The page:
In Browder’s time in Russia, a key figure was accountant Konstantin Ponomarev, who in 1995 founded Firestone Duncan with American lawyer Jamison Firestone as a minority partner. Ponomarev hired Magnitsky, with whom he had studied at the Russian Economics Academy. He named Magnitsky deputy head of the new firm’s audit department and assigned him to Hermitage. According to Ponomarev, the firm – and Magnitsky — set up an offshore structure that Russian investigators would later say was used for tax evasion and illegal share purchases by Hermitage.
In a series of emails to the author, Ponomarev said that Firestone Duncan set up a number of Hermitage shell companies in the Russian republic of Kalmykia. They held stocks in some Russian companies that Browder had purchased for himself and clients. Ponomarev said the structure helped Browder execute tax-evasion and illegal share purchase schemes.
He said the holdings were layered to conceal ownership: The companies were “owned” by Cyprus shells Glendora and Kone, which, in turn, were “owned” by an HSBC Private Bank Guernsey Ltd trust. Ponomarev said the real owner was Browder’s Hermitage Fund. He said the structure allowed money to move through Cyprus to Guernsey with little or no taxes paid along the way. Profits could get cashed out in Guernsey by investors of the Hermitage Fund and HSBC.
Russian authorities contend that Magnitsky was a participant in a tax fraud led by Browder.
Ponomarev said Hermitage wanted to obtain shares of Gazprom, the giant Russian energy conglomerate. Company policy and then Russian law prohibited direct purchases of Gazprom shares by foreigners, including foreign companies and investment funds. Foreigners could buy shares only through ADRs (American Depository Receipts) sold in London, but they could not buy them in such numbers – or at the same prices – as Russians could. Ponomarev said that in 1996, the firm developed for Browder “a strategy of how to buy Gazprom shares in the local market, which was restricted for foreign investors.”
It did the same for the Ziff brothers, then owners of Ziff Davis Media, whose investments Hermitage managed. Ziff Brothers Investments did not return repeated requests for comments.
Tax Breaks and Disabled Employees
A central charge by Russian tax fraud investigators is that Hermitage’s shell companies falsely claimed they employed disabled workers and invested in the local economy. Ponomarev said the two claims would cut a company’s taxes by 40%.
He said, “After we successfully passed our own tax audit, we started to offer this to our clients, including Bill.”
In 2001, Hermitage shell companies Dalnaya Steppe and Saturn Invest declared on tax returns that a majority of their Kalmykian employees were disabled, complying with a law aimed at social rehabilitation of the disabled. But they hadn’t hired anyone, since they were just stock holding companies.
Russian tax authorities investigated the claim that disabled workers were “analysts” for the two companies. A legal judgementfound that the employees were working at other locations as physical laborers. It said of the workers: “Bukayev has no education or qualifications. Badykov is a worker. Byatkiyev is a machine engineer. They had nothing to do with Saturn and were only used by the Claimant to get the income tax relief.”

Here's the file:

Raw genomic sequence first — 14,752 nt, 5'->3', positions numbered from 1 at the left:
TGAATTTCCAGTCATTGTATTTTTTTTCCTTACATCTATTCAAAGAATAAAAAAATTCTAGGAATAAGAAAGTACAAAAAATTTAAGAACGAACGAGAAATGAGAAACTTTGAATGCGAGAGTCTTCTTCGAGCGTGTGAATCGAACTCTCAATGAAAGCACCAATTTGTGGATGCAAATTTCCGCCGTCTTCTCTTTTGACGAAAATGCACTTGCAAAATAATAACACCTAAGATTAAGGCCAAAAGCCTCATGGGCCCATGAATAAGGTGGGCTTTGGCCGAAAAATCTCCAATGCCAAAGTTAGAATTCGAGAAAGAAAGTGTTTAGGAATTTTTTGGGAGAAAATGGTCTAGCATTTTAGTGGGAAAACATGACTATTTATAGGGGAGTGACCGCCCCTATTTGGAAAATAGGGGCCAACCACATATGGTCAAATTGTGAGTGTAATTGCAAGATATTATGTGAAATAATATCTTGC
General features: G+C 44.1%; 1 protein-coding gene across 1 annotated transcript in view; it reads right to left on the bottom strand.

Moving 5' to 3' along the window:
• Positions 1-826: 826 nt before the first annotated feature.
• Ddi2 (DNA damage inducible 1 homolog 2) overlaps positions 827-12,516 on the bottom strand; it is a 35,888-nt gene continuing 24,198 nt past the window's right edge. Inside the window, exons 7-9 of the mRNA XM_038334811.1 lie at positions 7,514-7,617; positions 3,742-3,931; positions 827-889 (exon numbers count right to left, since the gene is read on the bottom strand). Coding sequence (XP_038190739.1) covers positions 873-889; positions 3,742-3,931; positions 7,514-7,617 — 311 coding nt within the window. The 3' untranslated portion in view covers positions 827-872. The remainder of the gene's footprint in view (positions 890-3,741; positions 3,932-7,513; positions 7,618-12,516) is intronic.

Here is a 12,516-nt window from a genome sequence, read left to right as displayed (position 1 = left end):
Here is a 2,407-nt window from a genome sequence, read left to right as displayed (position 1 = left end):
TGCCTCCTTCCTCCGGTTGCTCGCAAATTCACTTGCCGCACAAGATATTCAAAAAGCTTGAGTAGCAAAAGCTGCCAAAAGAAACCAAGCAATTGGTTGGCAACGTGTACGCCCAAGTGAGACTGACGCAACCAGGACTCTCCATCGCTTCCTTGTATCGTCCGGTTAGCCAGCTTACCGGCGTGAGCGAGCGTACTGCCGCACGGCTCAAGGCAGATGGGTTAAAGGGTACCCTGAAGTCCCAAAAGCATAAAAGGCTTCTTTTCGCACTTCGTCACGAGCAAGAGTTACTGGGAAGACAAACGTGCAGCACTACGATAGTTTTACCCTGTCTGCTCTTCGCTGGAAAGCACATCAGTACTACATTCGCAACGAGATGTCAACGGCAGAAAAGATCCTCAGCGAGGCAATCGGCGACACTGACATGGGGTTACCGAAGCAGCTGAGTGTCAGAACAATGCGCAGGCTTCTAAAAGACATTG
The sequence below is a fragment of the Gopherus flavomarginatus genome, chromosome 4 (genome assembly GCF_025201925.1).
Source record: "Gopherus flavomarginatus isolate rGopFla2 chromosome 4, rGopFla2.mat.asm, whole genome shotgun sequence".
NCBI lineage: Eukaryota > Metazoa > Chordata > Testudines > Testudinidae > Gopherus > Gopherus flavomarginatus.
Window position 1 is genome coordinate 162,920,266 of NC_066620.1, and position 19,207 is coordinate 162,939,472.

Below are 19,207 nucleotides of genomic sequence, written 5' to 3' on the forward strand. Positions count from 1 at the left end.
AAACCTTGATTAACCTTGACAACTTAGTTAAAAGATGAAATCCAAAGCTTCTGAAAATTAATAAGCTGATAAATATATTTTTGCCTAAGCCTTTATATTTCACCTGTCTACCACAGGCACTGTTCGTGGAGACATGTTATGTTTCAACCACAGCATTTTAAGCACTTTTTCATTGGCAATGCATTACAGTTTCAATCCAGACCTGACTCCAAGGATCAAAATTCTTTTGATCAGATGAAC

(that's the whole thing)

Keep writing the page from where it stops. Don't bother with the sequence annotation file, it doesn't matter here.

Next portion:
The tax authority demanded overdue taxes plus a fine and interest. Russian court decisions show that Browder failed to pay, then later put the companies into bankruptcy. Back taxes could not be collected.
In a deposition he gave in the Prevezon case in 2015, Browder was asked, “Who came up with the idea that you could use this tax regime?”
“[W]e were advised by Arthur Andersen, Firestone Duncan, Ernst & Young and various other firms that this was a proper way of organizing our affairs,” Browder replied.
An important point, Ponomarev said, was that other companies had lowered taxes this way, but had actually hired disabled workers.
The alleged tax frauds came to $40 million, Russian tax authorities charged. Allegedly illegal purchases of shares in Gazprom through the use of offshore shell companies were reportedly valued at another $30 million, bringing the total figure to $70 million.
In his Prevezon deposition, Browder said that in 2004 he “transferred (Dalnaya Steppe) to be liquidated” by Visao Risk Management Group (VRMG), a Moscow security firm run by Jakir Sha‘ashoua, whom Browder has identified a former agent of the Mossad.
On June 2, 2007, Russian tax investigators raided the offices of Hermitage and Firestone Duncan. They seized Hermitage company documents, computers and corporate stamps and seals.
In a statement to US senators, Browder said that interior ministry officials:
“seized all the corporate documents connected to the investment holding companies of the funds that I advised. I didn’t know the purpose of these raids so I hired the smartest Russian lawyer I knew, a 35-year-old named Sergei Magnitsky. I asked Sergei to investigate the purpose of the raids and try to stop whatever illegal plans these officials had.”
Magnitsky, however, had been Browder’s Firestone Duncan accountant for a decade.
In questioning by Russian investigators in 2006, Magnitsky said he was an auditor on contract with Firestone Duncan. Though Browder continued to say Magnitsky was his lawyer in this summer’s testimony before the Senate Judiciary Committee, two years ago, in his testimony in the US government’s Prevezon case, Browder told a different story.
He was asked if Magnitsky had a law degree in Russia.
“I'm not aware that he did,” Browder said.
Did he know if Magnitsky “went to law school?”
“No,” Browder answered.
Creative Tax Refunds
All this leads to a second Russian investigation involving three Browder shell companies.
Browder told the Senate committee that Magnitsky
“went out, investigated, and came back with an astounding conclusion. . . that the purpose of stealing our companies was to try to steal our assets, which they didn’t succeed in doing. However, they did succeed in stealing $230 million in taxes that we paid to the Russian government from the Russian government.”
The companies were re-registered in the names of straw men and used in fake lawsuits that demanded damages for alleged contract violations. Once the damages were paid, the companies filed for tax refunds that came to $230 million. Browder says that the companies’ documents taken when his firm and Firestone Duncan were raided were to enable the re-registration. He said that he received none of the funds.
Moscow lawyer Andrey Pavlov in an interview in New York, told 100Reporters that he assisted in obtaining court orders based on the fake lawsuits claiming liabilities for the Hermitage companies that resulted in the $230 million tax refund fraud.